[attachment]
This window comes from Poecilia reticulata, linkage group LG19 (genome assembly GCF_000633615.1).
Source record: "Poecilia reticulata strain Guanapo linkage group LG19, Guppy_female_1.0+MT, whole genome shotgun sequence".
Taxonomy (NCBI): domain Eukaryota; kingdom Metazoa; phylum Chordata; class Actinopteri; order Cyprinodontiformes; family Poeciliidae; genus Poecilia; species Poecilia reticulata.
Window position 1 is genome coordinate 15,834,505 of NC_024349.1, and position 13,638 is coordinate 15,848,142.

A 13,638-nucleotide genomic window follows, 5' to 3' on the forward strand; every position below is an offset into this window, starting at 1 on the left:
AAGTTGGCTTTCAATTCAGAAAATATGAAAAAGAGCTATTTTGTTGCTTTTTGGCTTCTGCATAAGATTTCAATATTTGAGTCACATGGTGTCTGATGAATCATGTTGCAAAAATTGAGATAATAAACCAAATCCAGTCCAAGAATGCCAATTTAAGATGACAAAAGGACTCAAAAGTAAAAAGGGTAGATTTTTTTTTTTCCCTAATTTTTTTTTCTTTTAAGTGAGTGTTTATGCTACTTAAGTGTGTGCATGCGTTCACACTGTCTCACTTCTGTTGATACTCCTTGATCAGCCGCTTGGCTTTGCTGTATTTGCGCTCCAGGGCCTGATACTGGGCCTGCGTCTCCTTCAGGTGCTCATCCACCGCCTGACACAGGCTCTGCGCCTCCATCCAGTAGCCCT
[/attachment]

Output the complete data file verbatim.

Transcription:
This window comes from Poecilia reticulata, linkage group LG19 (genome assembly GCF_000633615.1).
Source record: "Poecilia reticulata strain Guanapo linkage group LG19, Guppy_female_1.0+MT, whole genome shotgun sequence".
Taxonomy (NCBI): domain Eukaryota; kingdom Metazoa; phylum Chordata; class Actinopteri; order Cyprinodontiformes; family Poeciliidae; genus Poecilia; species Poecilia reticulata.
Window position 1 is genome coordinate 15,834,505 of NC_024349.1, and position 13,638 is coordinate 15,848,142.

A 13,638-nucleotide genomic window follows, 5' to 3' on the forward strand; every position below is an offset into this window, starting at 1 on the left:
AAGTTGGCTTTCAATTCAGAAAATATGAAAAAGAGCTATTTTGTTGCTTTTTGGCTTCTGCATAAGATTTCAATATTTGAGTCACATGGTGTCTGATGAATCATGTTGCAAAAATTGAGATAATAAACCAAATCCAGTCCAAGAATGCCAATTTAAGATGACAAAAGGACTCAAAAGTAAAAAGGGTAGATTTTTTTTTTTCCCTAATTTTTTTTTCTTTTAAGTGAGTGTTTATGCTACTTAAGTGTGTGCATGCGTTCACACTGTCTCACTTCTGTTGATACTCCTTGATCAGCCGCTTGGCTTTGCTGTATTTGCGCTCCAGGGCCTGATACTGGGCCTGCGTCTCCTTCAGGTGCTCATCCACCGCCTGACACAGGCTCTGCGCCTCCATCCAGTAGCCCT